The Small Business Restructuring Act of 2019, Pub. L. 116-54, 133 Stat. 1079 (Aug. 23, 2019) (SBRA) became effective February 19, 2020. SBRA, among other things, created a new Subchapter V under Chapter 11 of Title 11 of the United States Code. Its purpose was to provide business debtors a more streamlined bankruptcy process for rehabilitating and restructuring debts when compared to a traditional Chapter 11 case. A further goal was to reduce the time and expense of small business reorganizations when compared to the current Chapter 11 process.
A debtor is required to elect to proceed under Subchapter V and must meet certain eligibility requirements. One requirement is the debtor must be a person or entity engaged in a commercial or business activity with “aggregate noncontingent liquidated secured and unsecured debts as of the date of the filing of the petition” in the amount of $2,725,625 or less, excluding debts owed to affiliates or insiders of the debtor. With the enactment of the Coronavirus Aid, Relief, and Economic Stability Act of 2020, Pub. L. 116-136, 134 Stat. 281 (2020) (CARES Act), the debt ceiling was temporarily increased through March 27, 2021, to $7,500,000.
Case law interpreting SBRA remains limited, and many reported decisions to date focus on the debtor’s ability to elect Subchapter V in a case pending at the time SBRA became effective or where a debtor attempts to elect Subchapter V after deadlines have past. In an unreported opinion, the United States Bankruptcy Court for the District of Maryland recently ruled on the debt threshold eligibility requirements under Subchapter V. In In re Parking Management, Inc., Case No. 20-15065, Doc. No. 224 (Bankr. D. Md., Aug. 28, 2020), the debtor filed amended schedules in its case to include funds it received pursuant to the Paycheck Protection Program (PPP) under the CARES Act. Inclusion of these funds in the debtor’s schedules increased the aggregate debts reflected in the schedules well above the $7,500,000 cap. Parties objected to the debtor’s eligibility to proceed under Subchapter V based on the foregoing and also asserted that claims arising from the rejection of certain leases post-petition further increased the aggregate debts beyond the debt eligibility cap. If either the PPP funds or the lease rejection damages claims were included in the calculation of the $7,500,000 debt limit, the debtor would not be eligible for Subchapter V relief.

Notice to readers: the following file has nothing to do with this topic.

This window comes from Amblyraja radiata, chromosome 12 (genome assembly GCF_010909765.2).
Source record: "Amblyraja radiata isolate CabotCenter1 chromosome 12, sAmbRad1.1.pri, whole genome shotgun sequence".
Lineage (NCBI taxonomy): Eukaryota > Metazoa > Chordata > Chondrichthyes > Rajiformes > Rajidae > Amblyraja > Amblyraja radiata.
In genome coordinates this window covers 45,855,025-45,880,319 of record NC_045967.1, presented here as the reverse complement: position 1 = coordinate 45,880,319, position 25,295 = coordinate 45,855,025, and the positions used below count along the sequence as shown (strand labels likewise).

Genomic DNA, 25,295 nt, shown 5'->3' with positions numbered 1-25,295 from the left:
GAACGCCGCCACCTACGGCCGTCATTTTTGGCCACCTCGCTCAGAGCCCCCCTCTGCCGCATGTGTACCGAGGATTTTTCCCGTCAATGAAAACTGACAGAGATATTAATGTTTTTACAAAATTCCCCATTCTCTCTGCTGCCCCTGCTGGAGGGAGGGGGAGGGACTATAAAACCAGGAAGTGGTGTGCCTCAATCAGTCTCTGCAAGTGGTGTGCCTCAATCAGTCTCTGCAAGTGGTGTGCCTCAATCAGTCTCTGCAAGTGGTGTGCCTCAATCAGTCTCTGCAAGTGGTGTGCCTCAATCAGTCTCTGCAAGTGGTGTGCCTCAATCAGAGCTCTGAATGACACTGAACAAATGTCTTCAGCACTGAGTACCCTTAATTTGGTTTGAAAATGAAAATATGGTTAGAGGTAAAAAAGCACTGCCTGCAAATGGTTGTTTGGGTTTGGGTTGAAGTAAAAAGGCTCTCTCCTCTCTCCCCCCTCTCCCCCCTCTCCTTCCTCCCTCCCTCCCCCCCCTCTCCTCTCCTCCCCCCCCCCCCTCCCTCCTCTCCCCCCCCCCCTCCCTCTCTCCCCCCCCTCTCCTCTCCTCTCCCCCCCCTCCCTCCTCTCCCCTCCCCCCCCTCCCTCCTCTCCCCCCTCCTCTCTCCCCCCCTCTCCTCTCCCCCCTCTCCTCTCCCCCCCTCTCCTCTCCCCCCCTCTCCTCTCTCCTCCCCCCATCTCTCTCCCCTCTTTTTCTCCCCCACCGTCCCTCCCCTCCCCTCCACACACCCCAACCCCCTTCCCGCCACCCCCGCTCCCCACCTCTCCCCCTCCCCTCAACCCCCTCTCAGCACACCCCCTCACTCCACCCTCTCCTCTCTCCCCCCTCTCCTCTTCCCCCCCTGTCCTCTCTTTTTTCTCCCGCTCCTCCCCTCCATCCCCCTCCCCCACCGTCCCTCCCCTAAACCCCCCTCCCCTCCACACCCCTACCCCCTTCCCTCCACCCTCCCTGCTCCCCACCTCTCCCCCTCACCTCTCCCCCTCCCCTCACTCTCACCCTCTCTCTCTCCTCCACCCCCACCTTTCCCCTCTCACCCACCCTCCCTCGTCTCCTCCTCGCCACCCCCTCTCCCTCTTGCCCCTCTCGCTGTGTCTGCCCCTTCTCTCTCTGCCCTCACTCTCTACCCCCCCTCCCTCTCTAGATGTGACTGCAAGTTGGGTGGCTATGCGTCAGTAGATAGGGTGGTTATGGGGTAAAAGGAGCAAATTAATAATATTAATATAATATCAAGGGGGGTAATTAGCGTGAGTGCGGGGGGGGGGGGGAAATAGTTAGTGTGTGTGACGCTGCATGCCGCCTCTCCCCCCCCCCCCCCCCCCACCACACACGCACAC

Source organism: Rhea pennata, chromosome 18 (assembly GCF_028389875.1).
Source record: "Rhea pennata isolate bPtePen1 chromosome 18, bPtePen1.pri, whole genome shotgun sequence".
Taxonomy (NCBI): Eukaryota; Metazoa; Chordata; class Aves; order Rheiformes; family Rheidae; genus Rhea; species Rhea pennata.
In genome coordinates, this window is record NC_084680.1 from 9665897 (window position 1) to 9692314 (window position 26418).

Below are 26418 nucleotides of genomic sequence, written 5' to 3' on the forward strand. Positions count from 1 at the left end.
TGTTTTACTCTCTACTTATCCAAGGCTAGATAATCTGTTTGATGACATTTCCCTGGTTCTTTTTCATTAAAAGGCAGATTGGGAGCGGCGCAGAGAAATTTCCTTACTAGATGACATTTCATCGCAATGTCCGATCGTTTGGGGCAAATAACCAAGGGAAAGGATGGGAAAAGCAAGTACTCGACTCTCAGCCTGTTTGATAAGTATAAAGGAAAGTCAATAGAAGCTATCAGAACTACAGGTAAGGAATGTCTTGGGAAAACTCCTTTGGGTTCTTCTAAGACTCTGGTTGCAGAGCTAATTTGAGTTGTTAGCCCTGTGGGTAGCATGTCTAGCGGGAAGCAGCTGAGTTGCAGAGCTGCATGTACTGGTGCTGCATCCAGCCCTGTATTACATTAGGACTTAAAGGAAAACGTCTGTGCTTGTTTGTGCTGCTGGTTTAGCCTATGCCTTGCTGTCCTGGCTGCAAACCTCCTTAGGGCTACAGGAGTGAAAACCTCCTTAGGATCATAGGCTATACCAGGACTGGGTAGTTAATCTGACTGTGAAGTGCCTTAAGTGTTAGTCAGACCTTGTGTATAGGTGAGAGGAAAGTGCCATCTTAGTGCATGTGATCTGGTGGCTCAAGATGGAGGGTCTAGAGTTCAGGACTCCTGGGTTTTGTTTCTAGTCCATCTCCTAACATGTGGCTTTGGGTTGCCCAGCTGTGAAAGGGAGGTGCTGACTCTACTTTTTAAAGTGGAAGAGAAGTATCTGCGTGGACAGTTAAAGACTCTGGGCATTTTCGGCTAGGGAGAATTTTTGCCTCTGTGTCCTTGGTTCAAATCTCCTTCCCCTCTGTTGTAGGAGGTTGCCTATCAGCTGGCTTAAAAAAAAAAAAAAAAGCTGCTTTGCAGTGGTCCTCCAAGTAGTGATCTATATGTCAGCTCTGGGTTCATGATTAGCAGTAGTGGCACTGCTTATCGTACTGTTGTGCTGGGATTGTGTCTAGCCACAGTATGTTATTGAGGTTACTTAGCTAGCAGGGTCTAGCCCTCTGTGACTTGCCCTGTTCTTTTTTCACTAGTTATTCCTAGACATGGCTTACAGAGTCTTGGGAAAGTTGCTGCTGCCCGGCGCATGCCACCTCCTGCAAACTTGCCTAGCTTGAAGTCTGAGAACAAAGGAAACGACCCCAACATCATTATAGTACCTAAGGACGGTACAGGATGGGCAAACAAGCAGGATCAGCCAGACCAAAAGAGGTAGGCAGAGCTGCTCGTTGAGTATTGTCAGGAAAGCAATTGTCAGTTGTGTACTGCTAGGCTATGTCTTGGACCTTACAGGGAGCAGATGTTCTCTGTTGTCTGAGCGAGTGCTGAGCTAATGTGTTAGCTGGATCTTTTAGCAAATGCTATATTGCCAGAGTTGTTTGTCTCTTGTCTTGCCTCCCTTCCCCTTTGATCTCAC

The court found that neither the PPP funds nor the lease rejection damages were to be included in the calculation of the debt eligibility cap. The PPP funds, the court found, were both contingent and unliquidated as of the filing of the case. In support of the contingent nature of the liability, the court found that forgiveness is “the essential characteristic of the debtor’s obligation under the PPP Note and the PPP requirements” and any repayment obligation must be triggered by the debtor’s use of the funds for ineligible expenses or by the failure of the debtor to meet other employee-related criteria. The court further found the debtor’s obligations under the PPP Note were unliquidated because the amount of liability, if any, was undetermined as of the filing of the case and would not be determined until a later date depending on the debtor’s use of the PPP funds.
The court also found the lease rejection damages claims to be contingent as of the filing of the case. Reviewing the process of rejecting leases in a bankruptcy case, the court noted that lease rejection requires court approval and the act of rejection occurs after the petition date. Accordingly, any claim arising out of a lease rejection was a contingent obligation of the debtor until approval of the rejection, notwithstanding that many leases were rejected “as of” the petition date. All lease rejections, the court held, were post-petition events. Accordingly, the lease rejection claims were contingent as of the filing of the case and thereafter became non-contingent upon approval of rejection by the court post-petition.
This case provides guidance to debtors considering a Subchapter V election in Chapter 11 who may not appear, at first blush, to fall under the eligibility debt cap and provides them an opportunity to implement SBRA’s more cost-effective and streamlined process. Miles & Stockbridge continues to monitor the evolving landscape in the law under Subchapter V of Chapter 11.
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